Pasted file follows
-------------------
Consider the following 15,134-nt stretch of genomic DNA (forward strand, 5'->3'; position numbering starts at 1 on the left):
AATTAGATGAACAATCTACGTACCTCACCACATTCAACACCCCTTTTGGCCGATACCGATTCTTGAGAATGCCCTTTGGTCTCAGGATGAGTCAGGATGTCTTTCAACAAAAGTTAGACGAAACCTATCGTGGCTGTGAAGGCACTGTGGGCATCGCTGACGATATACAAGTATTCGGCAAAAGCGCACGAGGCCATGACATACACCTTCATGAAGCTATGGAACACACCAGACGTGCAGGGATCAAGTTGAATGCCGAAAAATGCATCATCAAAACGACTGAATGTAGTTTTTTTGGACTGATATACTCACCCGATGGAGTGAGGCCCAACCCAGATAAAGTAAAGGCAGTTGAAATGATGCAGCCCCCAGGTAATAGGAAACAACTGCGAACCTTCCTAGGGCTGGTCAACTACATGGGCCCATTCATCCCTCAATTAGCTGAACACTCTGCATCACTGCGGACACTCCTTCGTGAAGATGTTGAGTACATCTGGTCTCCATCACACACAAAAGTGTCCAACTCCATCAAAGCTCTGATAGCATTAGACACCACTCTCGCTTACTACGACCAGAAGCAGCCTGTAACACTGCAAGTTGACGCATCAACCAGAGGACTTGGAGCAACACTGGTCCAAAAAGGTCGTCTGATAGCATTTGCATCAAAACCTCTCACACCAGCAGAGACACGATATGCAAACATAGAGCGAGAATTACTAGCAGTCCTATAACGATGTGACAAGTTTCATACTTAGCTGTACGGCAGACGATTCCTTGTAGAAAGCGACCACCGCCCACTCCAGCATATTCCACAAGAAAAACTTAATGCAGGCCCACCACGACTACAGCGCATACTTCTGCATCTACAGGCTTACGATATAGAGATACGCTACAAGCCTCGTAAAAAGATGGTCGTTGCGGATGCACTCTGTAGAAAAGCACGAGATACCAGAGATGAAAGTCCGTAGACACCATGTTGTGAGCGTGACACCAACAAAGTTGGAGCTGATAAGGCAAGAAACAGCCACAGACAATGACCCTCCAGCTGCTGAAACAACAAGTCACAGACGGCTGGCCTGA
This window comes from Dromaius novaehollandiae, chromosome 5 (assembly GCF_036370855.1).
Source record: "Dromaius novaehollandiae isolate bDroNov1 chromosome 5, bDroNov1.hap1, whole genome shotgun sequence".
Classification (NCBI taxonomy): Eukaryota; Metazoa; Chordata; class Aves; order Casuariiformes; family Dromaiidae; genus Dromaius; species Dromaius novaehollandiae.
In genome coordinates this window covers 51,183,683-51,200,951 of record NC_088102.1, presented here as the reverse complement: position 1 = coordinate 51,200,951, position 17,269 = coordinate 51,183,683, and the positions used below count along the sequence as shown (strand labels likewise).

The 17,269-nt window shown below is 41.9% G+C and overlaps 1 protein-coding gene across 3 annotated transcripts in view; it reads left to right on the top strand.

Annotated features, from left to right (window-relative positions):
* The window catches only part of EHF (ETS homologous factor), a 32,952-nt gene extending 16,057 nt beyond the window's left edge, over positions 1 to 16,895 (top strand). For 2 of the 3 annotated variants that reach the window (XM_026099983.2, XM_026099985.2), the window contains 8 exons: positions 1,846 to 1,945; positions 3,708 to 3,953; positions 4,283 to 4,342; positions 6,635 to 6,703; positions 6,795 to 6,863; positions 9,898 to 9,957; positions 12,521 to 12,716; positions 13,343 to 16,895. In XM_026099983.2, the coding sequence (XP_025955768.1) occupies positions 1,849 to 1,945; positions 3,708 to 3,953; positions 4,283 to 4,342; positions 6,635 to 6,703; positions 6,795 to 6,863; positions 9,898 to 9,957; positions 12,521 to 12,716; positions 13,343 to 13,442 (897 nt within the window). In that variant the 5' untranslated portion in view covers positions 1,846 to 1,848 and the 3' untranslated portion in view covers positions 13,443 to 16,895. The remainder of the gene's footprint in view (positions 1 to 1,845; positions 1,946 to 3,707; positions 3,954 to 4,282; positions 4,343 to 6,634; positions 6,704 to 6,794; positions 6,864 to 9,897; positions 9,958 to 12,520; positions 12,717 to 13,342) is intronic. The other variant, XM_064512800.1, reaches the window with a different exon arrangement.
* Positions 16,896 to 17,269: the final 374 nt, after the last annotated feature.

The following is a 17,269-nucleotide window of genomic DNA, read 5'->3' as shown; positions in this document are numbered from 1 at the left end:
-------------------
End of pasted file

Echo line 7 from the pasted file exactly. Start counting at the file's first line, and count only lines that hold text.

The 17,269-nt window shown below is 41.9% G+C and overlaps 1 protein-coding gene across 3 annotated transcripts in view; it reads left to right on the top strand.